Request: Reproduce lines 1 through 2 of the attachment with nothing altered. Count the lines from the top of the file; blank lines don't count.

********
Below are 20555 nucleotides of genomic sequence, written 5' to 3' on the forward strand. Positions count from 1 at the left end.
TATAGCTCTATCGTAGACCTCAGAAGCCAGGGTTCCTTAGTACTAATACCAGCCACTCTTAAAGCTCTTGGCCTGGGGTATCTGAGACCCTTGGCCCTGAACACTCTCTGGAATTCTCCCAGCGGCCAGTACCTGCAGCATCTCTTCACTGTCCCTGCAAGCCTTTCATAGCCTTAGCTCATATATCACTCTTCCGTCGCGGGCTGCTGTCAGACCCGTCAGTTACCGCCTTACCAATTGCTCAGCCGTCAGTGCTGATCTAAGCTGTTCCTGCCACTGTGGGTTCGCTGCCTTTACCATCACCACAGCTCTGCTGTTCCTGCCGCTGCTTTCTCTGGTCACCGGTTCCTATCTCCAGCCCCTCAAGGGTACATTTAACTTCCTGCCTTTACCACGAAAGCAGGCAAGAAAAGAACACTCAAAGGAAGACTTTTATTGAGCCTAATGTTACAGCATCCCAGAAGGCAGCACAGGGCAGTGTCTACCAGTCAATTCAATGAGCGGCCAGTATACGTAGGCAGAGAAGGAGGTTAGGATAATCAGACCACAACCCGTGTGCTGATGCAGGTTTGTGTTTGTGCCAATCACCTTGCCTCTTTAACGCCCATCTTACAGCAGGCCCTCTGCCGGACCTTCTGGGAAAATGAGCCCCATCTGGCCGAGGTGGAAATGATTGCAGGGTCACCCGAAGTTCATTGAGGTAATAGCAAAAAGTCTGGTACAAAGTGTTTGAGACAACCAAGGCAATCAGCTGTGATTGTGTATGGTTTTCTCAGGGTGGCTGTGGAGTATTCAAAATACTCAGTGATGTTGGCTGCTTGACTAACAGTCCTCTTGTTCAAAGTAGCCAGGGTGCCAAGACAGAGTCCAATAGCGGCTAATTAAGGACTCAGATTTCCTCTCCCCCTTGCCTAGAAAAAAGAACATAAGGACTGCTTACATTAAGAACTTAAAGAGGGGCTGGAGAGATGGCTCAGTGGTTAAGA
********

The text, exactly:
Below are 20555 nucleotides of genomic sequence, written 5' to 3' on the forward strand. Positions count from 1 at the left end.
TATAGCTCTATCGTAGACCTCAGAAGCCAGGGTTCCTTAGTACTAATACCAGCCACTCTTAAAGCTCTTGGCCTGGGGTATCTGAGACCCTTGGCCCTGAACACTCTCTGGAATTCTCCCAGCGGCCAGTACCTGCAGCATCTCTTCACTGTCCCTGCAAGCCTTTCATAGCCTTAGCTCATATATCACTCTTCCGTCGCGGGCTGCTGTCAGACCCGTCAGTTACCGCCTTACCAATTGCTCAGCCGTCAGTGCTGATCTAAGCTGTTCCTGCCACTGTGGGTTCGCTGCCTTTACCATCACCACAGCTCTGCTGTTCCTGCCGCTGCTTTCTCTGGTCACCGGTTCCTATCTCCAGCCCCTCAAGGGTACATTTAACTTCCTGCCTTTACCACGAAAGCAGGCAAGAAAAGAACACTCAAAGGAAGACTTTTATTGAGCCTAATGTTACAGCATCCCAGAAGGCAGCACAGGGCAGTGTCTACCAGTCAATTCAATGAGCGGCCAGTATACGTAGGCAGAGAAGGAGGTTAGGATAATCAGACCACAACCCGTGTGCTGATGCAGGTTTGTGTTTGTGCCAATCACCTTGCCTCTTTAACGCCCATCTTACAGCAGGCCCTCTGCCGGACCTTCTGGGAAAATGAGCCCCATCTGGCCGAGGTGGAAATGATTGCAGGGTCACCCGAAGTTCATTGAGGTAATAGCAAAAAGTCTGGTACAAAGTGTTTGAGACAACCAAGGCAATCAGCTGTGATTGTGTATGGTTTTCTCAGGGTGGCTGTGGAGTATTCAAAATACTCAGTGATGTTGGCTGCTTGACTAACAGTCCTCTTGTTCAAAGTAGCCAGGGTGCCAAGACAGAGTCCAATAGCGGCTAATTAAGGACTCAGATTTCCTCTCCCCCTTGCCTAGAAAAAAGAACATAAGGACTGCTTACATTAAGAACTTAAAGAGGGGCTGGAGAGATGGCTCAGTGGTTAAGA